Marketable securities: All securities that are held for trading.

Accounts Receivable: All trade receivables, as well as all other types of receivables that should be collected within one year.

Inventory: All raw materials, work in process, and finished goods items, less an obsolescence reserve.

Supplies: Consumable items such as office supplies or factory supplies that are stocked for recurring use.

Prepaid expenses: Any prepayment that is expected to be used within one year such as prepaid rent or insurance.

Long Term Assets
Long Term Investments
Long-term investments are the company’s investments, including stocks, bonds, real estate and cash, that it intends to hold for more than a year.

Fixed Assets (or Property, Plant, and Equipment)
Included are land, buildings, leasehold improvements, equipment, furniture, fixtures, delivery trucks, and automobiles that are owned by the company.

Intangible Assets
Some examples of intangible assets include copyrights, patents, goodwill, trade names, trademarks, and mail lists.

Other Assets
Any other asset not included in another category.

Liability Categories

Current Liabilities
The following are categorized or classified as Current Liabilities in a Classified Balance Sheet:
In general, a liability is classified as current when there is a reasonable expectation that the liability will come due within the next year, or within the operating cycle of the business.

Notes Payable-Short Term Portion: Promissory notes where the borrower borrows a specific amount of money from a lender and promises to pay it back with interest over a predetermined time period. Portion of the notes due within a year of the balance sheet date.

Accounts Payables: All trade payables related to the purchase of goods or services from suppliers.

Accrued expenses: Expenses incurred by the business, for which no supplier invoice has yet been received.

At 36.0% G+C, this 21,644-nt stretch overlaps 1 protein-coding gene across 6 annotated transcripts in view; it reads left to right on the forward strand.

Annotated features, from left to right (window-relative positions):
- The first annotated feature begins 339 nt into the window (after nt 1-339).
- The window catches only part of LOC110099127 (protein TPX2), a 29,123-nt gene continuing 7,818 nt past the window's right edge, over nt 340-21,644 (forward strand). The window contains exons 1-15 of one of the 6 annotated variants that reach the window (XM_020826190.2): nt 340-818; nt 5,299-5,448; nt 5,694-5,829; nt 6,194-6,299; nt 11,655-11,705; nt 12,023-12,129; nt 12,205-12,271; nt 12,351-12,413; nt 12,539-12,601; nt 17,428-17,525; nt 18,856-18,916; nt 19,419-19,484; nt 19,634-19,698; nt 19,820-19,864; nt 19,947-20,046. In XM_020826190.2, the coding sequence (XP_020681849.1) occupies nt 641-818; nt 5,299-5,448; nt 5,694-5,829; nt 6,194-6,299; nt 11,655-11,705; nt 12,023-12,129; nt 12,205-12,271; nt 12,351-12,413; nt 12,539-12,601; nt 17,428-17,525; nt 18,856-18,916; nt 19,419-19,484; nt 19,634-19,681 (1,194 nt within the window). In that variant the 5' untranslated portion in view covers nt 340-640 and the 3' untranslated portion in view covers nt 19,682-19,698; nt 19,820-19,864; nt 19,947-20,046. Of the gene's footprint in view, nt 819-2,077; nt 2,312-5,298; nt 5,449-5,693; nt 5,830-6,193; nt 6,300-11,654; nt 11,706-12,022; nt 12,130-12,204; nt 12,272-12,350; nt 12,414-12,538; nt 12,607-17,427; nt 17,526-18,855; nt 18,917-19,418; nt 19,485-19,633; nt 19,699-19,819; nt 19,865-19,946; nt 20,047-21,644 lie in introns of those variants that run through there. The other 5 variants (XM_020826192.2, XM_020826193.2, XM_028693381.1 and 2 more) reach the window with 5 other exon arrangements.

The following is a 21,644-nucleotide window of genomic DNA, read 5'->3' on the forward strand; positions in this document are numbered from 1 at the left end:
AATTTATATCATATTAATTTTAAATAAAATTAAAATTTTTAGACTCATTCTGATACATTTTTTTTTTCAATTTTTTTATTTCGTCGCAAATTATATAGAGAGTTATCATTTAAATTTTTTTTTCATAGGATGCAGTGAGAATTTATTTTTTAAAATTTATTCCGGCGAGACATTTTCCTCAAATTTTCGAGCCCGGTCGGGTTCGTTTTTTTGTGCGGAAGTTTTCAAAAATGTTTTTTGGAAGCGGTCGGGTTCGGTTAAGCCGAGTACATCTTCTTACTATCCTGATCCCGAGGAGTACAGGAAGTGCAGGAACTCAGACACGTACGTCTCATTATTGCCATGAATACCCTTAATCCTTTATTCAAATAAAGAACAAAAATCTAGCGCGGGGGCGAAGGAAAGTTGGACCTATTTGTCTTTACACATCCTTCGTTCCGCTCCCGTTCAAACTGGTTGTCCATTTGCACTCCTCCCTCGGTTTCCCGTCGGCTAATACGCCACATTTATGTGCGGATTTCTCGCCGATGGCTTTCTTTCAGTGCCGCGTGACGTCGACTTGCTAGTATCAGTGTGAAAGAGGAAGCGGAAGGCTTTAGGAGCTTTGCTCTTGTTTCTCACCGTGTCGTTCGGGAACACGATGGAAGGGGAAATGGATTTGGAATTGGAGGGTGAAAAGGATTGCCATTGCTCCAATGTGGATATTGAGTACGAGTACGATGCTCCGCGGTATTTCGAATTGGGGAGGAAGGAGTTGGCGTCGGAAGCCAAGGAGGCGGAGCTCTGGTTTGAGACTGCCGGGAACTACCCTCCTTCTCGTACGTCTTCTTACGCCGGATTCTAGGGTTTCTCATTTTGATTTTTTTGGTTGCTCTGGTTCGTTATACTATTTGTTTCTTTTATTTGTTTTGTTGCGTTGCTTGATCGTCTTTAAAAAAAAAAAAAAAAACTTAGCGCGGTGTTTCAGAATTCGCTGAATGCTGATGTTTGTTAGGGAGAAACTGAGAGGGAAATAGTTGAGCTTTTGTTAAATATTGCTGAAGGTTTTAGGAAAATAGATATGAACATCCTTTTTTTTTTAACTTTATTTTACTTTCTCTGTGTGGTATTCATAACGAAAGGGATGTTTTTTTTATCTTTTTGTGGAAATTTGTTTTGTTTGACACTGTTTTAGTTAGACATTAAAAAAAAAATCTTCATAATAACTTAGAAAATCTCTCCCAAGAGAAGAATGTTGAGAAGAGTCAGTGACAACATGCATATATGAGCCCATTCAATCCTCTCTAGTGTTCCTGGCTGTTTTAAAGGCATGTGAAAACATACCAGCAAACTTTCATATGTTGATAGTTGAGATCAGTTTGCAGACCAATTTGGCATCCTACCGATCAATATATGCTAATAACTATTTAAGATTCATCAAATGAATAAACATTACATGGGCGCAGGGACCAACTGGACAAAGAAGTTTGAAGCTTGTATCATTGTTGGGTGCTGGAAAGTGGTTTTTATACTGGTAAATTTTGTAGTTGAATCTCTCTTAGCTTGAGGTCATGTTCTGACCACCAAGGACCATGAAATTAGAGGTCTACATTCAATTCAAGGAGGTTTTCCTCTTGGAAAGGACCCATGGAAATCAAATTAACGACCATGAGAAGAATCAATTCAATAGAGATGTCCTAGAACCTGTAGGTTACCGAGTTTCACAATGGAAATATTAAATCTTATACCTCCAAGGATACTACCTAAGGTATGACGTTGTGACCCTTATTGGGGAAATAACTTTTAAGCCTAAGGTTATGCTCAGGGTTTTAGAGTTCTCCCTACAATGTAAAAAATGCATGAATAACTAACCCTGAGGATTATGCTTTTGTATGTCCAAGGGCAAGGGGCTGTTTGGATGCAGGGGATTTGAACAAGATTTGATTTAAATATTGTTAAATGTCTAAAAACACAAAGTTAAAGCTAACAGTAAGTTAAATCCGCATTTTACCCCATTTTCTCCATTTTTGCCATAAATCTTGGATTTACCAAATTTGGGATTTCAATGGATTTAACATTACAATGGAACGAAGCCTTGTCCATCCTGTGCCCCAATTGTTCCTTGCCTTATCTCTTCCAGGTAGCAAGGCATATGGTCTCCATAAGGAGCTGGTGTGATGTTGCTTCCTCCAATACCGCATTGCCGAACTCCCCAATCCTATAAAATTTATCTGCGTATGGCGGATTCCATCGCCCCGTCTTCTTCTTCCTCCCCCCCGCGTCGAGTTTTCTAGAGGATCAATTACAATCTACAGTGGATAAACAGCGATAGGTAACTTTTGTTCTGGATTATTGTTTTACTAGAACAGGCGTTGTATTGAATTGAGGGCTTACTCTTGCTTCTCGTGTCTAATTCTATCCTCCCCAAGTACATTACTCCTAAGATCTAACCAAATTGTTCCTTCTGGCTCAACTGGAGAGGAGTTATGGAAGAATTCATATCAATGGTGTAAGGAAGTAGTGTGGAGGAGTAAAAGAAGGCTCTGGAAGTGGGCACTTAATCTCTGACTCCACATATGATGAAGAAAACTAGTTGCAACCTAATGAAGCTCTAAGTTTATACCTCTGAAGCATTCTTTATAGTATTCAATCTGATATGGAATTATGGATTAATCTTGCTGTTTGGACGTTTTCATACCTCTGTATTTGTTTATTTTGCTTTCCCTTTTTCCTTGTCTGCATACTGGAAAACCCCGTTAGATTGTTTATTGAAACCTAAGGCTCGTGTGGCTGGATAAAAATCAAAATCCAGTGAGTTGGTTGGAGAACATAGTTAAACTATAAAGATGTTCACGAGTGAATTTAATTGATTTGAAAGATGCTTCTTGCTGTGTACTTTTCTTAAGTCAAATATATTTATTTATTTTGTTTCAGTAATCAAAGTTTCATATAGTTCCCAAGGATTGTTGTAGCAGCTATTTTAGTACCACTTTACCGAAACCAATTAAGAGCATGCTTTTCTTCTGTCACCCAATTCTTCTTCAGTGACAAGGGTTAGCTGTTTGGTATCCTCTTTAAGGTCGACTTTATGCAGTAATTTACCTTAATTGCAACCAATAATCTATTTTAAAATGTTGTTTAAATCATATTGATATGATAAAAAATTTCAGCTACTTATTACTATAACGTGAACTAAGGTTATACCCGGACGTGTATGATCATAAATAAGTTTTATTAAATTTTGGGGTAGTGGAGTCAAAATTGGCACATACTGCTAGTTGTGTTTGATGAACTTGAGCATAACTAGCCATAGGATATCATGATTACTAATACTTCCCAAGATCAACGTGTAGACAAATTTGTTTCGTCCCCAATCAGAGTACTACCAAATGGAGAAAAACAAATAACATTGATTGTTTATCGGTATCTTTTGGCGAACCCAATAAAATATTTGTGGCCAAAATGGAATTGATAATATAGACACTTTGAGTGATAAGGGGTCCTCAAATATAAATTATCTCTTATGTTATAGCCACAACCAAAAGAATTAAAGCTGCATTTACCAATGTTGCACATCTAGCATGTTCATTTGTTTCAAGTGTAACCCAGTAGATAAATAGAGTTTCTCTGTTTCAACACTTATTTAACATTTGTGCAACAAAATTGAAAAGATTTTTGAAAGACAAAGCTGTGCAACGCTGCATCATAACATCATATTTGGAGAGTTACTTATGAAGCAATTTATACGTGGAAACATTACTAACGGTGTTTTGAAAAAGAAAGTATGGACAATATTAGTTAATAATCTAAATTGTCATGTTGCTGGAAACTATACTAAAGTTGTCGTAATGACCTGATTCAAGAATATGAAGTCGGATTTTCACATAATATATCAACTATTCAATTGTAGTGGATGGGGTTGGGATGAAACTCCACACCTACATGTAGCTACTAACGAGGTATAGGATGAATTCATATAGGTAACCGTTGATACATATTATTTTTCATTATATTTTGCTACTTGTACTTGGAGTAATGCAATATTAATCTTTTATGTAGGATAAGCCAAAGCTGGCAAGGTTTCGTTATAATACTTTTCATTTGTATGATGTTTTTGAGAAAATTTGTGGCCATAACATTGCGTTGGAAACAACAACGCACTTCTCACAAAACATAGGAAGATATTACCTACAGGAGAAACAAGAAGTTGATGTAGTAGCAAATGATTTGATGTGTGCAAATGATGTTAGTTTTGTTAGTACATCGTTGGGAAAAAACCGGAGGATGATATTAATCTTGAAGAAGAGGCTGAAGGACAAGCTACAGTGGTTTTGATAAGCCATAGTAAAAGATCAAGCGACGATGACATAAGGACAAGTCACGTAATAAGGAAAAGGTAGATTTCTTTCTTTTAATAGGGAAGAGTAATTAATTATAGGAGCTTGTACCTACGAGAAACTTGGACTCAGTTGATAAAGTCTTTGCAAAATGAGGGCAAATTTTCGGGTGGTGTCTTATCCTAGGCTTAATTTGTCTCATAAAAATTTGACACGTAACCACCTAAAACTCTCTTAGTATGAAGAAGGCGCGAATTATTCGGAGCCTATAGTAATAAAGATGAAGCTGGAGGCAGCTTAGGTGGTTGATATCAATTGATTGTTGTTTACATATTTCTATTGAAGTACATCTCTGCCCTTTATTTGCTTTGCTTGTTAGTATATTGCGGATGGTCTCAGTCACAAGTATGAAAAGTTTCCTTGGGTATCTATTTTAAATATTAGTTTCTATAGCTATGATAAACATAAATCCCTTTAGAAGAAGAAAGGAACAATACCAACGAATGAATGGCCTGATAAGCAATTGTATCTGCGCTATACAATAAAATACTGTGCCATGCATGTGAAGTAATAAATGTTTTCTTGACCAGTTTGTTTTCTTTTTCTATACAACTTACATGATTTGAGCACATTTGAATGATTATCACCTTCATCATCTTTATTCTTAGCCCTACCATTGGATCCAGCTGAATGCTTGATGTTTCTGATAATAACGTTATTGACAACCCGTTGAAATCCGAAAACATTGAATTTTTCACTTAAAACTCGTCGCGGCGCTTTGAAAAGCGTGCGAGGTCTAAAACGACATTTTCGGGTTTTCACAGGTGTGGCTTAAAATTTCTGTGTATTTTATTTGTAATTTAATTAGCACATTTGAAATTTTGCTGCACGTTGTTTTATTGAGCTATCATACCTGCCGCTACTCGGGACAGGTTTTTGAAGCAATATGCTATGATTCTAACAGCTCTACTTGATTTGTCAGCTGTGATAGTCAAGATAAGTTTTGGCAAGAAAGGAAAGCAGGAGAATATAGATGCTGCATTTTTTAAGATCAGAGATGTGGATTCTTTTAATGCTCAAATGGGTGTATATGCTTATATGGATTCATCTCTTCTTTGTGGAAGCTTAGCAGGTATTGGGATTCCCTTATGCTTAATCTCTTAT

Short-term debt: Loans for which payment is due within the next year.

Unearned revenue: Advance payments from customers that have not yet been earned by the company.

Long-term Liabilities
A  long-term liability is an obligation that is due for payment  one year or more later than the date of the balance sheet.

Equity Categories

Owner’s Equity
Residual Amounts owed owner(s) as a result of owner investments, owner withdrawals, and profits earned.

As I have often said, a picture’s worth a thousand words.
Sample Company
Classified Balance Sheet
As Of December 31,xxxx
Current Assets
Current Liabilities
Cash$15,500Notes payable$20,000
Petty cash100Accounts payable45,000
Temporary investments5,000Wages payable9,500
Accounts receivable-net35,500Interest payable1,000
Inventory30,000Taxes payable6,000
Supplies2,500  Total current liabilities$81,500
Prepaid insurance1,500
 Total current assets$90,100Long term liabilities

Notes payable

Total liabilities
Property,plant,& equipment


Land improvements2,500
Owner's equity
Owner's Capital

Less:Accumulated depreciation(50,000)

Intangible assets

 Total intangible assets$35,000

Other assets$3,000

Total assets$485,600Total liabilities & equity$485,600

What caused our cash balances to increase or decrease ?
The Cash Flow Statement provides the answers.